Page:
by Christopher Paslay
(Note: A version of this article was published September 11thon the American Thinker.)
Diversity of thought is just as important as diversity of culture.
National Book Award finalist Rebecca Makkai wants me to stop wearing my Phillies hat. Not because Makkai is from Chicago and the Phillies are battling the Cubs for the wild card, but because my Phillies hat is red, and too closely resembles President Trump’s MAGA hat.
“Is anyone else made really uncomfortable these days by anyone wearing any kind of red baseball cap?” she recently tweeted, imploring “normal people” to refrain from wearing red hats because they are “making people scared.”
As someone who’s worn both a Phillies cap inside Wrigley Field in Chicago and a MAGA hat in Philadelphia, I can tell you Makkai has it backwards: the fear is clearly being felt by those wearing the hats, not the other way around.
Not that Makkai has probably ever worn a MAGA hat, or been threatened by a Trump supporter. Other than in the pretend world of Jussie Smollett, Chicagoans aren’t usually confronted by angry MAGA folk. Makkai’s request that all red hats be removed most likely stems from her own concept of diversity, and how conservatives fail to fit the bill.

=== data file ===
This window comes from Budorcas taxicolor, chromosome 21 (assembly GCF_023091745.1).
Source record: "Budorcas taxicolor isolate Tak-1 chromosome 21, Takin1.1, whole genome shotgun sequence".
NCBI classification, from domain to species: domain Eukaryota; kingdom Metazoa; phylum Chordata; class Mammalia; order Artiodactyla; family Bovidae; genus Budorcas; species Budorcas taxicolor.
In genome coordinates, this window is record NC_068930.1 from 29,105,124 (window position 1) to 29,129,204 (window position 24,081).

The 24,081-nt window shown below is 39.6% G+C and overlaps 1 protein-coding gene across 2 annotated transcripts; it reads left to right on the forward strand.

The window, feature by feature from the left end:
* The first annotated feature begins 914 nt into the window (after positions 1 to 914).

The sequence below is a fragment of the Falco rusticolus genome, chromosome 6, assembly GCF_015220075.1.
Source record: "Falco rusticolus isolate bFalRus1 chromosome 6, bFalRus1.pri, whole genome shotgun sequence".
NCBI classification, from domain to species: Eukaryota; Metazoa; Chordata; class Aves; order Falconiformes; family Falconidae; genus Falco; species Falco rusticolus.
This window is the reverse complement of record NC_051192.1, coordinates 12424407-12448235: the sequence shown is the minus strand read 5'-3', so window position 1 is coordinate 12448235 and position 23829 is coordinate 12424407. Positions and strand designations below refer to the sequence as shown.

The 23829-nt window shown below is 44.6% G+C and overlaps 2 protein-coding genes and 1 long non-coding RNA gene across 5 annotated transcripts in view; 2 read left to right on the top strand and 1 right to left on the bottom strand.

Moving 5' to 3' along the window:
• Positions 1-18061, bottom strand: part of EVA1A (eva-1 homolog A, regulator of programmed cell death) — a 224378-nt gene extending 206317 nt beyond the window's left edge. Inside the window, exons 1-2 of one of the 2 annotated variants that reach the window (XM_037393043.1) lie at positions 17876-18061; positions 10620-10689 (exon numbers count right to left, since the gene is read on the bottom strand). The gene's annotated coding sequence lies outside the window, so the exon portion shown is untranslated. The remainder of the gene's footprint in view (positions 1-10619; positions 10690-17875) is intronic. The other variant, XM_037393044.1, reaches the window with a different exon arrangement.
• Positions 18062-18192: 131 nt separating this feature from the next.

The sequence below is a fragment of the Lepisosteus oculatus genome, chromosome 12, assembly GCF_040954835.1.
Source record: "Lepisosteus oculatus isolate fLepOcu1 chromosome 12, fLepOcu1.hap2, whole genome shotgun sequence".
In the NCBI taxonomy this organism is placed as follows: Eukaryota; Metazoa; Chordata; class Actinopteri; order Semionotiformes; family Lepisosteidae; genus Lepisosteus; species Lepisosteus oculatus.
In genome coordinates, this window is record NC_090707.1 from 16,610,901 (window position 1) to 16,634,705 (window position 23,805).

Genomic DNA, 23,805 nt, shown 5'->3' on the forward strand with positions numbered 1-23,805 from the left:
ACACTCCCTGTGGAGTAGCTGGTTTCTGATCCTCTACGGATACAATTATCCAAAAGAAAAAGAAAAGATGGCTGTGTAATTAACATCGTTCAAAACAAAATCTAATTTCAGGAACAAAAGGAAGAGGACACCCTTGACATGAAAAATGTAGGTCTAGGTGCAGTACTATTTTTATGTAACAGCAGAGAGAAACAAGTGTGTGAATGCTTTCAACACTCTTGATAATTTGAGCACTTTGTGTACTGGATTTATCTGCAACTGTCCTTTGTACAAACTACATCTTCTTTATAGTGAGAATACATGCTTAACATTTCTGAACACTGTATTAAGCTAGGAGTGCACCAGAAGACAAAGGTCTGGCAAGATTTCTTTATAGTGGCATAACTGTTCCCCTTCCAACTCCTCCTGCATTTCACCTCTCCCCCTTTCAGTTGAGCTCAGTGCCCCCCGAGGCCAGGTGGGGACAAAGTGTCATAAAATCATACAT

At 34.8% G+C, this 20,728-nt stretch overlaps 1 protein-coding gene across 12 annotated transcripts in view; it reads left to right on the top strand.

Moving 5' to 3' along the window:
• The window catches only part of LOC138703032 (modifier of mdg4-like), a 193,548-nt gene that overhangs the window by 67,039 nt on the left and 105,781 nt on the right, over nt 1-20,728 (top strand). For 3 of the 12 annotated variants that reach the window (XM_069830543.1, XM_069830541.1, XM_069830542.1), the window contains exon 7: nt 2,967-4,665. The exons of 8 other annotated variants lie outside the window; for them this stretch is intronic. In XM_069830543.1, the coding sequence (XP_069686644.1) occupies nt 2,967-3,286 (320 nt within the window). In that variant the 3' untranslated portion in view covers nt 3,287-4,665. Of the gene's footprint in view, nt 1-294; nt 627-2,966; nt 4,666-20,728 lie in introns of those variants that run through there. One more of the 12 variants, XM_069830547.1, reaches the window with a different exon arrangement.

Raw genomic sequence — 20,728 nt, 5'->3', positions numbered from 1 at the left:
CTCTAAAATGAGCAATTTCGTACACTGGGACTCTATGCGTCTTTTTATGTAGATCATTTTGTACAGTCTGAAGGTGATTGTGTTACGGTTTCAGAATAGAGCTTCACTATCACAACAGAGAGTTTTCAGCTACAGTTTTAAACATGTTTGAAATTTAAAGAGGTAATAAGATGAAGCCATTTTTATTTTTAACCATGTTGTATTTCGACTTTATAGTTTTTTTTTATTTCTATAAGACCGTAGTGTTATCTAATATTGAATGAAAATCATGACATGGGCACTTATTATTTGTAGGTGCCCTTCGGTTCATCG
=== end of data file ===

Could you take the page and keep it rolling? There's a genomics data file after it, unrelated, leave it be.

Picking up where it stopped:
The irony here is thick. When it comes to race, religion, gender and sexuality, cultural gatekeepers like Makkai demand uncompromising inclusion. Yet when it comes to political affiliation, these same advocates become incredibly narrow-minded. Diversity of thought doesn’t seem to be nearly as important as diversity of culture, and as a free and democratic society, this is cause for concern.
Makkai is employing a classic form of political affiliation discrimination, a kind of bigotry that silences opposing points of view via a two-part process. First, the party out-of-favor with cultural elites has its positions maligned or misrepresented, a technique that contorts differing beliefs into hate-filled ideals that pass as reality. Second, every person in the out-of-favor party is judged and stereotyped by these same public distortions, enabling the rest of society to discriminate against them without being accused of intolerance or bigotry.
For example, Trump believes in merit-based immigration over a random lottery, and feels that refuges seeking asylum should come through legal ports of entry, therefore he and his supporters are “xenophobes” who hate all immigrants. Likewise, Trump supports Israel’s right to exist, scrutinizes countries with high populations of Islamic extremists, and sanctions countries like Iran who openly support terrorism, therefore he and his supporters are “Islamophobes” who hate all Muslims.
What if you only support Trump on things like taxes, abortion, energy or trade? Doesn’t matter; you’re still a prime candidate for harassment.